Belgium Invests in Anti-Israel Incitement in the Name of Human Rights

Last week Israeli diplomats complained to their Belgian counterparts over Brussels’s funding of anti-Zionist nongovernmental organizations with such goals as “mitigating the influence of pro-Israel voices”—some of which have ties to terrorist groups. The editors of the Jerusalem Post comment:

Belgium would not fund other similar groups, such as Catalan or Kurdish separatists, under the same logic. . . . We hope that Belgium’s decisions reflect not having enough information about where the funding goes and the way in which some Palestinian groups use the money they receive through legitimate charities in Europe to disseminate extreme anti-Israel content produced in Ramallah and spread around the world.

Unfortunately, many Palestinian groups, such as the PFLP, [an unrepentant terrorist group with a bloodstained history], have wrapped themselves in a false flag of human rights, and even children’s and women’s rights, so they can systematically hijack international forums to advance their extreme anti-Israel agenda.

[Channeling funds to such groups] is not countries show respect for one another’s sovereignty, [especially if] they claim, [as Belgium does], to want to have a future of fraternal relations. Belgium needs to understand that the goals of these groups are clear: when they use maps that do not show Israel or celebrate “martyrs” who murdered civilians, they are not partners to work with to advance human rights.

In the past, Israel tended to ignore this funding and not challenge it, not seeing the full forest of implications that it had on the education of future generations. We now know better.

Read more at Jerusalem Post

More about: Belgium, Israel diplomacy, NGO, PFLP

 

Why Egypt Fears an Israeli Victory in Gaza

While the current Egyptian president, Abdel Fattah el-Sisi, has never been friendly to Hamas, his government has objected strenuously to the Israeli campaign in the southernmost part of the Gaza Strip. Haisam Hassanein explains why:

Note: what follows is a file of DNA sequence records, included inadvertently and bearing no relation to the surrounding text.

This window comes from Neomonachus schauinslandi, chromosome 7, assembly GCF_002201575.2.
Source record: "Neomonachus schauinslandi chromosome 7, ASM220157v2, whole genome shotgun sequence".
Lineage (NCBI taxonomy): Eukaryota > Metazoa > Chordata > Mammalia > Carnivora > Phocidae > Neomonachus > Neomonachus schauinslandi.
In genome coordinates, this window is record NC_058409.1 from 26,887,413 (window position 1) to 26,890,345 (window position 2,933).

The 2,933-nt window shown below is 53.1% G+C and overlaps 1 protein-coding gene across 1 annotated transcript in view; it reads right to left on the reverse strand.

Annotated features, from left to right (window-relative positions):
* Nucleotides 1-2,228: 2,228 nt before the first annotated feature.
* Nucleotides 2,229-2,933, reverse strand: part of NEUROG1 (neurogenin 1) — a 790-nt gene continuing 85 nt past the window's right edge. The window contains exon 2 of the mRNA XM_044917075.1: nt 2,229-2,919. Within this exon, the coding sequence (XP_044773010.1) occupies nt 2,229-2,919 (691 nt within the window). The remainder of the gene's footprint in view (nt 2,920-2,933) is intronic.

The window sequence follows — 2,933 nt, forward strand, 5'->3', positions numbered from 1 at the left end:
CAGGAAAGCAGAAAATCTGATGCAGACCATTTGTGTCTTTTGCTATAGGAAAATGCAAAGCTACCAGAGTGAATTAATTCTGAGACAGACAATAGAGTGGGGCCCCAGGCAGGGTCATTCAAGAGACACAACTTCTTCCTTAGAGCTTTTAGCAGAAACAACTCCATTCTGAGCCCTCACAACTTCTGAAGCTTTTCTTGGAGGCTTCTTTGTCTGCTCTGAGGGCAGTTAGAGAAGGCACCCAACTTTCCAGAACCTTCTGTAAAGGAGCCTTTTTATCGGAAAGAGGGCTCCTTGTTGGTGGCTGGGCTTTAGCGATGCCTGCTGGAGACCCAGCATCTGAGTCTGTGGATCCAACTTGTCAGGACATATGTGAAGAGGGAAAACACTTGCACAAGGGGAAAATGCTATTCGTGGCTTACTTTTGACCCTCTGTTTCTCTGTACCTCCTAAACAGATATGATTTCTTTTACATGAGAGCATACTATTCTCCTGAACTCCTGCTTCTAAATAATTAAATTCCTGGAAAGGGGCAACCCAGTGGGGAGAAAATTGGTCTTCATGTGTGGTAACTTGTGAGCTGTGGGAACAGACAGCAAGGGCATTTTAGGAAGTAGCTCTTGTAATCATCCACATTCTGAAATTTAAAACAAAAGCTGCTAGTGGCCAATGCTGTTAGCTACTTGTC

Cairo has long been playing a double game, holding Hamas terrorists near while simultaneously trying to appear helpful to the United States and Israel. Israel taking control of Rafah threatens Egypt’s ability to exploit the chaos in Gaza, both to generate profits for regime insiders and so Cairo can pose as an indispensable mediator and preserve access to U.S. money and arms.

Egyptian security officials have looked the other way while Hamas and other Palestinian militants dug tunnels on the Egyptian-Gaza border. That gave Cairo the ability to use the situation in Gaza as a tool for regional influence and to ensure Egypt’s role in the Palestinian-Israeli conflict would not be eclipsed by regional competitors such as Qatar and Turkey.

Some elements close to the Sisi regime have benefited from Hamas control over Gaza and the Rafah crossing. Media reports indicate an Egyptian company run by one of Sisi’s close allies is making hundreds of millions of dollars by taxing Gazans fleeing the current conflict.

Moreover, writes Judith Miller, the Gaza war has been a godsend to the entire Egyptian economy, which was in dire straits last fall. Since October 7, the International Monetary Fund has given the country a much-needed injection of cash, since the U.S. and other Western countries believe it is a necessary intermediary and stabilizing force. Cairo therefore sees the continuation of the war, rather than an Israeli victory, as most desirable. Hassanein concludes:

Adding to its financial incentive, the Sisi regime views the Rafah crossing as a crucial card in preserving Cairo’s regional standing. Holding it increases Egypt’s relevance to countries that want to send aid to the Palestinians and ensures Washington stays quiet about Egypt’s gross human-rights violations so it can maintain a stable flow of U.S. assistance and weaponry. . . . No serious effort to turn the page on Hamas will yield the desired results without cutting this umbilical cord between the Sisi regime and Hamas.

Read more at Washington Examiner

More about: Egypt, Gaza War 2023, U.S. Foreign policy